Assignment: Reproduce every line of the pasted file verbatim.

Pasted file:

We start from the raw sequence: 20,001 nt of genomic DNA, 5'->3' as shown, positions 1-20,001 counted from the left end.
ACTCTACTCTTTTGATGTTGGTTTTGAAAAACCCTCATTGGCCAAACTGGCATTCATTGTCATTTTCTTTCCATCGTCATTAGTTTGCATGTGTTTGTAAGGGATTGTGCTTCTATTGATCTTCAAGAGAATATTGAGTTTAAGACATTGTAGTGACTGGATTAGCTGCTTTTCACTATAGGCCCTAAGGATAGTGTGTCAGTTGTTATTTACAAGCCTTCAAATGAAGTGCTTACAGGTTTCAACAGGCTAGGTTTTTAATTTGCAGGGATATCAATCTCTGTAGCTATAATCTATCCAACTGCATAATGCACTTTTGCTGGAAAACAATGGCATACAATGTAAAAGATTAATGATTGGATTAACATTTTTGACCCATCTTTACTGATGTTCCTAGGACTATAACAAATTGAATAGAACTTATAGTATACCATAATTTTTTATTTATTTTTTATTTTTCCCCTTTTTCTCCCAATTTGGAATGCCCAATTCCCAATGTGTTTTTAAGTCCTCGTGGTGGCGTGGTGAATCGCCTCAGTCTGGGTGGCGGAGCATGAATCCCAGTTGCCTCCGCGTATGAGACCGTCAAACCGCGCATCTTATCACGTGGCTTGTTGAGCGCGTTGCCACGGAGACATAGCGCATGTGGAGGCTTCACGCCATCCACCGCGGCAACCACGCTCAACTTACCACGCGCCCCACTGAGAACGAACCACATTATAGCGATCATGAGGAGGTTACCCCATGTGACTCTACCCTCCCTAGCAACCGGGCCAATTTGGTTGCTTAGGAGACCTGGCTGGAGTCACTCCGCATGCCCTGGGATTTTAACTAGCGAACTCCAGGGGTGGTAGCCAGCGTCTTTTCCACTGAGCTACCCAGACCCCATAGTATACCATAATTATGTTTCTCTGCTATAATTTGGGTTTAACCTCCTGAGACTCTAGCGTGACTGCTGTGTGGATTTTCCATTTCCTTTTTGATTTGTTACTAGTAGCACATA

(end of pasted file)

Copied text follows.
We start from the raw sequence: 20,001 nt of genomic DNA, 5'->3' as shown, positions 1-20,001 counted from the left end.
ACTCTACTCTTTTGATGTTGGTTTTGAAAAACCCTCATTGGCCAAACTGGCATTCATTGTCATTTTCTTTCCATCGTCATTAGTTTGCATGTGTTTGTAAGGGATTGTGCTTCTATTGATCTTCAAGAGAATATTGAGTTTAAGACATTGTAGTGACTGGATTAGCTGCTTTTCACTATAGGCCCTAAGGATAGTGTGTCAGTTGTTATTTACAAGCCTTCAAATGAAGTGCTTACAGGTTTCAACAGGCTAGGTTTTTAATTTGCAGGGATATCAATCTCTGTAGCTATAATCTATCCAACTGCATAATGCACTTTTGCTGGAAAACAATGGCATACAATGTAAAAGATTAATGATTGGATTAACATTTTTGACCCATCTTTACTGATGTTCCTAGGACTATAACAAATTGAATAGAACTTATAGTATACCATAATTTTTTATTTATTTTTTATTTTTCCCCTTTTTCTCCCAATTTGGAATGCCCAATTCCCAATGTGTTTTTAAGTCCTCGTGGTGGCGTGGTGAATCGCCTCAGTCTGGGTGGCGGAGCATGAATCCCAGTTGCCTCCGCGTATGAGACCGTCAAACCGCGCATCTTATCACGTGGCTTGTTGAGCGCGTTGCCACGGAGACATAGCGCATGTGGAGGCTTCACGCCATCCACCGCGGCAACCACGCTCAACTTACCACGCGCCCCACTGAGAACGAACCACATTATAGCGATCATGAGGAGGTTACCCCATGTGACTCTACCCTCCCTAGCAACCGGGCCAATTTGGTTGCTTAGGAGACCTGGCTGGAGTCACTCCGCATGCCCTGGGATTTTAACTAGCGAACTCCAGGGGTGGTAGCCAGCGTCTTTTCCACTGAGCTACCCAGACCCCATAGTATACCATAATTATGTTTCTCTGCTATAATTTGGGTTTAACCTCCTGAGACTCTAGCGTGACTGCTGTGTGGATTTTCCATTTCCTTTTTGATTTGTTACTAGTAGCACATA